Bank of the Year: How Wells Fargo conquered America
It’s the most successful bank of the post-financial crisis generation. But alongside numbers that make its rivals green with envy, it maintains a steadfastly old-fashioned approach to the business of banking. Is this what a model modern bank should look like? Or is there more to Wells Fargo than meets the eye?
With any senior executive from Wells Fargo, it seems, you have to start with the history lesson. That’s certainly the case with the bank’s chairman and chief executive, John Stumpf. On first meeting, he tells how Mr Wells and Mr Fargo opened their first branch in 1852, with a stagecoach business that remains the logo of the bank to this day.
Then you get the vision and values bit. How Wells does not have branches; it has stores (in fact at 9,000 distribution points it has considerably more than any other bank in the US). How client needs are paramount – banking is a customer-service business first; you make your money afterwards. Or, as Stumpf puts it with at least a trace of irony: "You don’t put your stagecoach before the horses," before adding a little more portentously: "Before the crisis, far too many companies in our industry put the money first."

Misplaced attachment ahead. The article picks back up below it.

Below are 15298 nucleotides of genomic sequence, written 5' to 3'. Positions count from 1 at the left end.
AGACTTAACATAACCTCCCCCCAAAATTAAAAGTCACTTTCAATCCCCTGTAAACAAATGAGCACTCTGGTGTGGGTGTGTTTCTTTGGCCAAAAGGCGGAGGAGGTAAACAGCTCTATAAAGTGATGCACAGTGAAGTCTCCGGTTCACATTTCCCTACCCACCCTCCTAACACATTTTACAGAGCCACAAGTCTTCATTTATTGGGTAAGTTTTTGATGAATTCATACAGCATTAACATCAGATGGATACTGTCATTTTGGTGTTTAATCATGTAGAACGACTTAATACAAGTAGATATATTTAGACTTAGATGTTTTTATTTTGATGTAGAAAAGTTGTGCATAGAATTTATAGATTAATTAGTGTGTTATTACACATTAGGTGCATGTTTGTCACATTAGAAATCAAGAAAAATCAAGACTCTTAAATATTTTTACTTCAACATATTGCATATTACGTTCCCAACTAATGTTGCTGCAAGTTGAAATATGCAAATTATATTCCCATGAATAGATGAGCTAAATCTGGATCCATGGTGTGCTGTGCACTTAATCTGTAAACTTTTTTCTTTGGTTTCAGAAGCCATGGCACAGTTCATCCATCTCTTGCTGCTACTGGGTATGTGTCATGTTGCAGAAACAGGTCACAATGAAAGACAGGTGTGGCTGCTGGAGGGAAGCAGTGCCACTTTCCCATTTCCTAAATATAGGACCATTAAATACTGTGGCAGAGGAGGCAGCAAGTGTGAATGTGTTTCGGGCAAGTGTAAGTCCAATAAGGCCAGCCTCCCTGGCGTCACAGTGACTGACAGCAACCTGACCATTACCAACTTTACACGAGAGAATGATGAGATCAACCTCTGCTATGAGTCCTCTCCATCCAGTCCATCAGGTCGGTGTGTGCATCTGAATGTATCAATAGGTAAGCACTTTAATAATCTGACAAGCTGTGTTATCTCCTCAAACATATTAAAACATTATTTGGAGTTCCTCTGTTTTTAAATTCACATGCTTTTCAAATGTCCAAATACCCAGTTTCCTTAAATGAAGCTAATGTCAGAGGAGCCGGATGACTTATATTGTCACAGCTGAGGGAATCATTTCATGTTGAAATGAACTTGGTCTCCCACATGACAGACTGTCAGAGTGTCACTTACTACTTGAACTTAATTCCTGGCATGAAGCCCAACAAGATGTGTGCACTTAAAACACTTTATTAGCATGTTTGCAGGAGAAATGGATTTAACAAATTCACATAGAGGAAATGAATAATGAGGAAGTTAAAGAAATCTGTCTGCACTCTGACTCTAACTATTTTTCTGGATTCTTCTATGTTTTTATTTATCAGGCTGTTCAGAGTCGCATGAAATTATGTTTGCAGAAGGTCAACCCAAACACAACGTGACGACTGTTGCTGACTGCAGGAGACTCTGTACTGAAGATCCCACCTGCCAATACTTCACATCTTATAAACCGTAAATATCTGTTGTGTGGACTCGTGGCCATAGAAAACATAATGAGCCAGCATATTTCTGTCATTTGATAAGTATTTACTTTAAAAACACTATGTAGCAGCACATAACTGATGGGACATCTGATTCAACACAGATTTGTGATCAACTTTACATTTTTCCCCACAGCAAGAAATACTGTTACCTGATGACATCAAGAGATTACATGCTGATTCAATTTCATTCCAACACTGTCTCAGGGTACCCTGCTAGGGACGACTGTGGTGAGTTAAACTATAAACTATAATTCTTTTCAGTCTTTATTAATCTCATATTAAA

Tim Sloan, the bank’s CFO, also wants to talk history: he says it gives the bank its long-term focus. "This business is not about tomorrow or the next quarter. We’re the current guardians of a business that dates back more than 160 years.